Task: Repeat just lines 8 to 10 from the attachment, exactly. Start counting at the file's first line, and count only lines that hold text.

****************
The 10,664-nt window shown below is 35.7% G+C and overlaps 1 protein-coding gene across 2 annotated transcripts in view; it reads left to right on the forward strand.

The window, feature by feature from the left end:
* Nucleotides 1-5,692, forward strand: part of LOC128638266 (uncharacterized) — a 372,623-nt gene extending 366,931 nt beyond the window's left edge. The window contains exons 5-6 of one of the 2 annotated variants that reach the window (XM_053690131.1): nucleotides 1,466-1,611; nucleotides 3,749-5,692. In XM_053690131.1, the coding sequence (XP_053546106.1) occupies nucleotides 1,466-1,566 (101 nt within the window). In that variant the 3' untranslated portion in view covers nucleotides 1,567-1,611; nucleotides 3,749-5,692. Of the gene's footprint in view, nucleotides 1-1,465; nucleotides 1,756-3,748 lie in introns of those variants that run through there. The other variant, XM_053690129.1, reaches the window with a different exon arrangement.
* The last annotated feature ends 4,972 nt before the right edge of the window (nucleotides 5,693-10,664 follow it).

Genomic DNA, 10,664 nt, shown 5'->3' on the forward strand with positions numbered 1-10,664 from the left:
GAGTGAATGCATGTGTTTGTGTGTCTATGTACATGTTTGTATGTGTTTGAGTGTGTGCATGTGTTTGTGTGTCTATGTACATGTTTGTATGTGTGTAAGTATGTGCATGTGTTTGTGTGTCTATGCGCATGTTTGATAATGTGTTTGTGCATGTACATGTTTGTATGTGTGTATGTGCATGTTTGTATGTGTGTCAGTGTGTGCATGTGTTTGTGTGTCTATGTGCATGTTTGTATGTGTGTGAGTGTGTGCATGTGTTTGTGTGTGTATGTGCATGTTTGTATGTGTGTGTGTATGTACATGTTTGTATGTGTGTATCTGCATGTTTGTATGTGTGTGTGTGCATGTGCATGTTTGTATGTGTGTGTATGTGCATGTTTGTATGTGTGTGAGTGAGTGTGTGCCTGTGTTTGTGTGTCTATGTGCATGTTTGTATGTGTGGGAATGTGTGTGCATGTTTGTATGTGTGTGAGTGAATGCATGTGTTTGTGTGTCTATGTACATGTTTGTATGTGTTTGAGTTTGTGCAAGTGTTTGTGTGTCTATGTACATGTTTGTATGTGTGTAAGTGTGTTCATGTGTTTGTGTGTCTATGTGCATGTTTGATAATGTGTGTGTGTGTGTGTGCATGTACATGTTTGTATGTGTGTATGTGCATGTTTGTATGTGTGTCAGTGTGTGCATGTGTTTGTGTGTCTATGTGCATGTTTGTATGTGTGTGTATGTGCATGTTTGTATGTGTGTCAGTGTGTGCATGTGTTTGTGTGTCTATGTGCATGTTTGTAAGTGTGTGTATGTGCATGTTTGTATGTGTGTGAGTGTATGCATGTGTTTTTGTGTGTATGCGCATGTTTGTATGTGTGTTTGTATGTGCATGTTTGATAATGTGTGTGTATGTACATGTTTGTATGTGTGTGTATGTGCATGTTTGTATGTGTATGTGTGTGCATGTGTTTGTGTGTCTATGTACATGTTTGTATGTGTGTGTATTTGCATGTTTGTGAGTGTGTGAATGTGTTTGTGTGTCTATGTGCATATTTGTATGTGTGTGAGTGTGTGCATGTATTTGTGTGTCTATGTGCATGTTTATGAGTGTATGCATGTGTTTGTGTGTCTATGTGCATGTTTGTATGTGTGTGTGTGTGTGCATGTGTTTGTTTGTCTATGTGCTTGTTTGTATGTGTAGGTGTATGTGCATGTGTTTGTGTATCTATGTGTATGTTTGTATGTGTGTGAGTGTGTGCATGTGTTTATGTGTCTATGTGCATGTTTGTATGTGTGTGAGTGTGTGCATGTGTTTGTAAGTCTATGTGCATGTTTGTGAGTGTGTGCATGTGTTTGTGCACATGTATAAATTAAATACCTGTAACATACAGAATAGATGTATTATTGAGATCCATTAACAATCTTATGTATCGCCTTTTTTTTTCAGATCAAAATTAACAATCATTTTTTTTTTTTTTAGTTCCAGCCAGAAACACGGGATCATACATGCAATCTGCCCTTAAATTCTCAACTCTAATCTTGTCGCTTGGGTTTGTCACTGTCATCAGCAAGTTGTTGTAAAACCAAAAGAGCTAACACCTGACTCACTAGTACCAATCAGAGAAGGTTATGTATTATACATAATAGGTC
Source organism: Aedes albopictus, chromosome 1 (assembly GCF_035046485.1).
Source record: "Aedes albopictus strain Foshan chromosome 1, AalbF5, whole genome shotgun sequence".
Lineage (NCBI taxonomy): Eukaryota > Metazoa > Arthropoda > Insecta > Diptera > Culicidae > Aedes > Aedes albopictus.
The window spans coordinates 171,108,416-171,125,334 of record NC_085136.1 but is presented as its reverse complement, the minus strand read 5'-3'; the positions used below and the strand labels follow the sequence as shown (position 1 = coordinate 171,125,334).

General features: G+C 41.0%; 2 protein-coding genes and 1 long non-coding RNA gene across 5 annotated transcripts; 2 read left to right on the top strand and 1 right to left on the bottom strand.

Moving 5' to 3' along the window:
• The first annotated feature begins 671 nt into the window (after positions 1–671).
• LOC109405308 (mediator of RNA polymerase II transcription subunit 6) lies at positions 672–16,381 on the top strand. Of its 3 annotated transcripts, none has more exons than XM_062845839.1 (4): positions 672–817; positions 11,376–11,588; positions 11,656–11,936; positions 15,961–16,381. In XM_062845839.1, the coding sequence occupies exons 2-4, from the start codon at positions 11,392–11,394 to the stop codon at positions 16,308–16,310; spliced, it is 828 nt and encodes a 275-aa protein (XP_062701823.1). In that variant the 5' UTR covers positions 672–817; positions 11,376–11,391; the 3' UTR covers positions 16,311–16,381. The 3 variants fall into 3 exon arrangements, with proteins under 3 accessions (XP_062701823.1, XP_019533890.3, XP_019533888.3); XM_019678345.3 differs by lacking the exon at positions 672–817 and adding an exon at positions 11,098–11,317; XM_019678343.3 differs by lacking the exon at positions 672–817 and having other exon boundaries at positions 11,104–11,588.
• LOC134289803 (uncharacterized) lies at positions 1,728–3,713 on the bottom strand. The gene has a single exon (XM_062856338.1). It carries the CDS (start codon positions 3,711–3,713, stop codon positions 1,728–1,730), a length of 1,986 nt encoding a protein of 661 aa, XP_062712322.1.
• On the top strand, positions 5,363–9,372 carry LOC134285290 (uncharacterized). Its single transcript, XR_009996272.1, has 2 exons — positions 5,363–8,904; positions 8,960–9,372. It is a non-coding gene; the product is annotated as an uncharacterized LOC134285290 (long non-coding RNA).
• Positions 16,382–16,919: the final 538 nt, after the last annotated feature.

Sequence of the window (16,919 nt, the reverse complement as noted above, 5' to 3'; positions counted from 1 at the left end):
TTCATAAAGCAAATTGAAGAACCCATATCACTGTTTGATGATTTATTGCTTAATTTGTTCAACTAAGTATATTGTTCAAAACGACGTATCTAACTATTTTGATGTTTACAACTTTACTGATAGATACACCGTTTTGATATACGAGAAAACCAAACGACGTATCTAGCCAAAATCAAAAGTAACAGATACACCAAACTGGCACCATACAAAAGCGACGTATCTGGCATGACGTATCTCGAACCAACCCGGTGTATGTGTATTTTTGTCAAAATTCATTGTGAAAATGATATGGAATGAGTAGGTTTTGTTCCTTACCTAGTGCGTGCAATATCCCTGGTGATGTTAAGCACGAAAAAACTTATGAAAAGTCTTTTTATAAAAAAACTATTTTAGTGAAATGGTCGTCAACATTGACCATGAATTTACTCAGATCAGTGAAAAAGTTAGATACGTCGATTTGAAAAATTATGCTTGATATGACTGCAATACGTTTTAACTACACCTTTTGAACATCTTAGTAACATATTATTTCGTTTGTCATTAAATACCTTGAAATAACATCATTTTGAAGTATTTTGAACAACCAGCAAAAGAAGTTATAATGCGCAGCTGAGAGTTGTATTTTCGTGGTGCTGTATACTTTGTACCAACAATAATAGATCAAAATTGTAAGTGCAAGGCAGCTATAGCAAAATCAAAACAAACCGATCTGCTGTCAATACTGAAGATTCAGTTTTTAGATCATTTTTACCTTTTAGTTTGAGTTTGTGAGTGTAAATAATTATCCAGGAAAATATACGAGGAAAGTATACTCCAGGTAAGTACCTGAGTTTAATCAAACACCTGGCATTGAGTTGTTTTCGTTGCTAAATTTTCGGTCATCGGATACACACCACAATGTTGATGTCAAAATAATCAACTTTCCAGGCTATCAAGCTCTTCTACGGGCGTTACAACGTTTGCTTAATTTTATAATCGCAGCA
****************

Source record: "Aedes albopictus strain Foshan chromosome 1, AalbF5, whole genome shotgun sequence".
Lineage (NCBI taxonomy): Eukaryota > Metazoa > Arthropoda > Insecta > Diptera > Culicidae > Aedes > Aedes albopictus.
The window spans coordinates 171,108,416-171,125,334 of record NC_085136.1 but is presented as its reverse complement, the minus strand read 5'-3'; the positions used below and the strand labels follow the sequence as shown (position 1 = coordinate 171,125,334).